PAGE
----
Editorial Board: Craft Beer for the New Millennium

Ed. Note: The following article reflects the views of the Midwest Beer Collective Editorial Staff as a whole, unified body. The opinion was reached and dedicated to webspace after many beers and much consternation.

We care deeply about beer. We care about the craft, the ingredients and the people. People like Dean Coffee at Ale Asylum, Doug and Tracy Hurst at Metropolitan Brewing Company, Michael Kiser at Good Beer Hunting, make what we do fun and rewarding and constantly fresh. As we’ve grown, what started as a love of flavor and comparing styles has become something bigger. As a Midwestern beer blog, our mission is to promote the culture that has grown alongside the beer.

Since the start of this blog, a number of craft breweries have been purchased by multi-national beverage corporations. In each one—Goose Island in particular—the same emotions have surfaced. Initially, the sale hurts. It feels understandably enough like betrayal, or even a bad breakup. We support certain breweries for a number of reasons, and oftentimes it happens because we can claim a certain amount of ownership and a sense of geographic location (regionalism and beer is a topic for another time). Goose Island belonged to the beer drinkers of Chicago (“Silly New Yorker, it’s 3-1-2 not 3-12”). Their sale forced us to recognize a painful truth: breweries outgrow the craft beer community they once served.

Although this is not something that we like, objectively, we can live with it. We agree that everyone deserves the right to mourn their favorite craft-brew acquisition; however, we don’t see the point of calling for a boycott of recently acquired craft beers or see them as deserving of prolonged animosity. Instead, these sales present an opportunity for us to grow and explore as a community.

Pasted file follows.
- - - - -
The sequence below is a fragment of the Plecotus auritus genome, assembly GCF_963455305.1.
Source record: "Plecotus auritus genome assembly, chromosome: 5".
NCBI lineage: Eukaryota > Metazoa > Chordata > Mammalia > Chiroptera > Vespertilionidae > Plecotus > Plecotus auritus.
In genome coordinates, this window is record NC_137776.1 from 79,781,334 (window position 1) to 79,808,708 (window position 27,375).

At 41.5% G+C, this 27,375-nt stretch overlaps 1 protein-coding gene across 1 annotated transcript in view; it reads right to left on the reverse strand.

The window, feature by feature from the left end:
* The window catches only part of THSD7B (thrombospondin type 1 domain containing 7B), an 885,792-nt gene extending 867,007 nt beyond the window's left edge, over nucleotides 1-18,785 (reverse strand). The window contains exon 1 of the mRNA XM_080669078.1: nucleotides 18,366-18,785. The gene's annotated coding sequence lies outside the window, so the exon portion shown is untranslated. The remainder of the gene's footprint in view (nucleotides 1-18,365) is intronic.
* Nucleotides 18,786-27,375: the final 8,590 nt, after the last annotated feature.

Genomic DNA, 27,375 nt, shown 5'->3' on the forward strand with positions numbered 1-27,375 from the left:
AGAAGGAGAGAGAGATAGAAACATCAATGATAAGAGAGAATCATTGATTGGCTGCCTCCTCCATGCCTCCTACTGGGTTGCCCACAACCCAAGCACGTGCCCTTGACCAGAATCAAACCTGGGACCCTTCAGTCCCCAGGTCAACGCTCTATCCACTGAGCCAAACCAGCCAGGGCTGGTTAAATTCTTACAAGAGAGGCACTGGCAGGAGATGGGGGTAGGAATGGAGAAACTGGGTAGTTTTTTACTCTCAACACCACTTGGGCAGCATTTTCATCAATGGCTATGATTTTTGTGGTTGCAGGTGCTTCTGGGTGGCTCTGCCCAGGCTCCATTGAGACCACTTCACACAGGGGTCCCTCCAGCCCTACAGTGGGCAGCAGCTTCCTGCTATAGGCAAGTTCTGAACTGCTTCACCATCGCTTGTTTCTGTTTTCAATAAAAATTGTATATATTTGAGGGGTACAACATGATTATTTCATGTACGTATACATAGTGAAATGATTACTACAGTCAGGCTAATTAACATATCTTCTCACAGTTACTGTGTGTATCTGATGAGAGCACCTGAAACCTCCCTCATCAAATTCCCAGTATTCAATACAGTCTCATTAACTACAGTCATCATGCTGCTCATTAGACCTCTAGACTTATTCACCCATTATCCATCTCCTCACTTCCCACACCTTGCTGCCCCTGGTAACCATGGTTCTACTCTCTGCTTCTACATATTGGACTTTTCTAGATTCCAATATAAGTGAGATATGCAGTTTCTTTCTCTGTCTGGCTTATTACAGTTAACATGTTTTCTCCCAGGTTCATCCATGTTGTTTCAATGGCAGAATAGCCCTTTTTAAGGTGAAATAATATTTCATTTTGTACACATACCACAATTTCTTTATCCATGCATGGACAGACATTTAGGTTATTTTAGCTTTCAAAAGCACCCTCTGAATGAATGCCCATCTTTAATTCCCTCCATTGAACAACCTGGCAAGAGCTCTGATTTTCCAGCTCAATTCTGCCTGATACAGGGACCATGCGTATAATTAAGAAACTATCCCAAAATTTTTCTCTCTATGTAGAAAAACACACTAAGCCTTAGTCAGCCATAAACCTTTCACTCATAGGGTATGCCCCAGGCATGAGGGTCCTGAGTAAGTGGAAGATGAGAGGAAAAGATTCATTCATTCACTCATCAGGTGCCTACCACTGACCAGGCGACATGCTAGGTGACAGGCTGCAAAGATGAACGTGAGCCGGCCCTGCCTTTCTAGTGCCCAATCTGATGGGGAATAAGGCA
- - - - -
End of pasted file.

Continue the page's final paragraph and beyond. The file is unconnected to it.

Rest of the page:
A comment followed Brian’s editorial on the Crispin sale last week that correctly pointed out the sale of Crispin will only lead to greater sales for cider in general. The umbrella has expanded, so to speak, and now there is more room underneath for smaller breweries. As craft beer drinkers, we can reallocate our priorities and our money. The general public will buy more Crispin and Goose Island and hopefully realize that there is so much beer to explore. More niches become exposed as more people become beer enthusiasts, and overall more people drink beer. These seem like obvious conclusions associated with industry expansion, but they are also reasons not to get so worked up over the sale of your favorite beer. Remember tradition always, but don’t forget to look forward every once in a while.

For these reasons, as a community, we must choose to support the local brewers. Ale Asylum plays such a vital role in the culture and life of this blog because it is more than just beer, like the community is more than just people who like drinking beer. As a blog, hereafter we will always err on the side of the new, the bold, the artistic, the weird. It is why we started loving beer in the first place, and see no reason to change.

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